The Militant(logo) 
    Vol.63/No.16           April 26, 1999 
Philadelphia: Irish Worker Fights Deportation  

PHILADELPHIA - "We are celebrating tonight our defiance, our resistance against the ongoing injustices in Northern Ireland," declared Oistin MacBride to 300 supporters of John McNicholl, an Irish worker facing deportation.

MacBride then called for a moment of silence for Irish attorney Rosemary Nelson, assassinated by a pro-British loyalist death squad the previous week. The March 21 event at the Philadelphia Irish Center raised funds for McNicholl's legal fees.

An activist in the Northern Ireland Civil Rights Association, McNicholl was framed for the July 1975 shooting death of Royal Ulster Constabulary (RUC) officer Robert McPherson in Dungiven, Northern Ireland. He escaped Long Kesh prison in Belfast in 1976 after being jailed there for only a few months. McNicholl, who works as a pipefitter, has resided in the Philadelphia area for the last 12 years. His wife and three children are U.S. citizens.

The Immigration and Naturalization Service (INS) began deportation proceedings against McNicholl in 1995. He was charged with "entry without inspection." Later the INS added a charge of terrorism. A six-day deportation trial was held in February 1999. The judge said he will rule on McNicholl's case by September 1.

Prior to the scheduling of the deportation trial, it appeared to McNicholl's supporters that he might get a reprieve. The British government had declined a U.S. government request to seek the man's extradition.

Deportation proceedings have been suspended against six other Irish nationalists living in the United States, and bail was granted to three others who escaped from Long Kesh prison in 1983. But the INS in Philadelphia has proceeded with McNicholl's case.

British army and RUC officers testified against McNicholl during his deportation trial, including RUC sergeant William Elliott, who was wounded in the 1975 gun battle and claims to have identified McNicholl from a lineup. According to the RUC inspector who organized the lineup, McNicholl, who had been tortured and not allowed to bathe since his arrest, was placed at a specific spot in a room, disheveled, and without shoes. Nineteen other men, all of them taller than McNicholl, were also present when Elliott "identified" the supposed gunman.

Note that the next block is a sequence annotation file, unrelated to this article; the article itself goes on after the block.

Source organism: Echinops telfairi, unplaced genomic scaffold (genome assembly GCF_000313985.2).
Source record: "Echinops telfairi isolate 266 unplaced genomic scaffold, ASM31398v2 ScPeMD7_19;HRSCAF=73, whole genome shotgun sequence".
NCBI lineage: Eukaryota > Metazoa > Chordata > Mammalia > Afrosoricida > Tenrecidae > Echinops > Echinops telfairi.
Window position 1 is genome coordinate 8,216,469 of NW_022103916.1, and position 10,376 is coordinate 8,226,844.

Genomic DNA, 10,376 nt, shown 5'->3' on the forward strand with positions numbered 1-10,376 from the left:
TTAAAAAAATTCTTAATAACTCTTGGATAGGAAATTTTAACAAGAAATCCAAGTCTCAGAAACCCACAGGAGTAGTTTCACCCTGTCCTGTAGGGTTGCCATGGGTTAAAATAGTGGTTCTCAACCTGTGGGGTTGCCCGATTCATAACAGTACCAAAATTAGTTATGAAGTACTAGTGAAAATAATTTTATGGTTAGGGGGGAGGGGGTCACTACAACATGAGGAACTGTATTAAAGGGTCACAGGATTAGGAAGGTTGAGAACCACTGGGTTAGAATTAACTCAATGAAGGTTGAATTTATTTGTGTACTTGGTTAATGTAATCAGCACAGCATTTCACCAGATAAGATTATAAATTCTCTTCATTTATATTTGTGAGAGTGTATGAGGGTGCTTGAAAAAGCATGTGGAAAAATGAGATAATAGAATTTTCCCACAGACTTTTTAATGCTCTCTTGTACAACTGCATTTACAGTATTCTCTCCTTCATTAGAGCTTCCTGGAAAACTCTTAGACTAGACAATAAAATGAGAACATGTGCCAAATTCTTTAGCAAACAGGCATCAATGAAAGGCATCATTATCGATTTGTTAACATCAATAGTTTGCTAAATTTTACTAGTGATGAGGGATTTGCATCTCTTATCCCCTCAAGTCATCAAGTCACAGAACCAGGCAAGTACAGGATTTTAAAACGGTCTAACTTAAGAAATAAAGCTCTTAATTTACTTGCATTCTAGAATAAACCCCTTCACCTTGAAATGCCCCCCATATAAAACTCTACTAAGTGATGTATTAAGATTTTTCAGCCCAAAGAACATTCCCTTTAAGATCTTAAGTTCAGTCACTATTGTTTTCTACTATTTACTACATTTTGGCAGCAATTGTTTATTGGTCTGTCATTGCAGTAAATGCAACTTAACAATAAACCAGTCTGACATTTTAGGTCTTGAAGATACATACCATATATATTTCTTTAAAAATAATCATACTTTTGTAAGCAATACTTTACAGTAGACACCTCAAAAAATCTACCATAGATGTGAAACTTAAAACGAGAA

"I wonder how long it took them to find the Catholic with no shoes on," remarked Jack Worrall of the Federation of Irish Societies, who attended the deportation trial. "Elliott's description fits that of another man who has admitted his part in the Dungiven incident. It does not fit John Eddy McNicholl."

When McNicholl took the stage at the event in his honor, he thanked many for their continuing support, including his union local. McNicholl described the years-long siege of his parent's home in Northern Ireland by the British army and the RUC before his arrest in the 1970s. The house was searched dozen's of times, 38 times in one month, six times one day. Helicopters regularly buzzed the house. Several times his mother was awakened to find armed British soldiers in her bedroom.

McNicholl explained at his deportation trial that the RUC cops tortured and threatened to charge the elderly man who owned the farm where McNicholl was seized with weapons possession and other crimes. To gain the other man's freedom, the Irish nationalist signed a "confession."

"In 1969 John was 17. That year he decided to join the Civil Rights Association in his town of Derry," explained MacBride to McNicholl's supporters, "to do something about the economic apartheid that we lived under." MacBride, also a native of Derry, is a photo journalist living presently in New York City.

During the deportation trial McNicholl's supporters packed the courtroom and held a picket line outside. The fight received front-page coverage in the main daily here, the Philadelphia Inquirer.

"John can not be sent back," stated MacBride. "You each have the ability to make sure it doesn't happen. Every one of us is a weapon to assure that we get freedom, justice, and peace in our country."

Information on the case can be accessed on the web at

Candace Wagner is a member of the Union of Needletrades, Industrial and Textile Employees.

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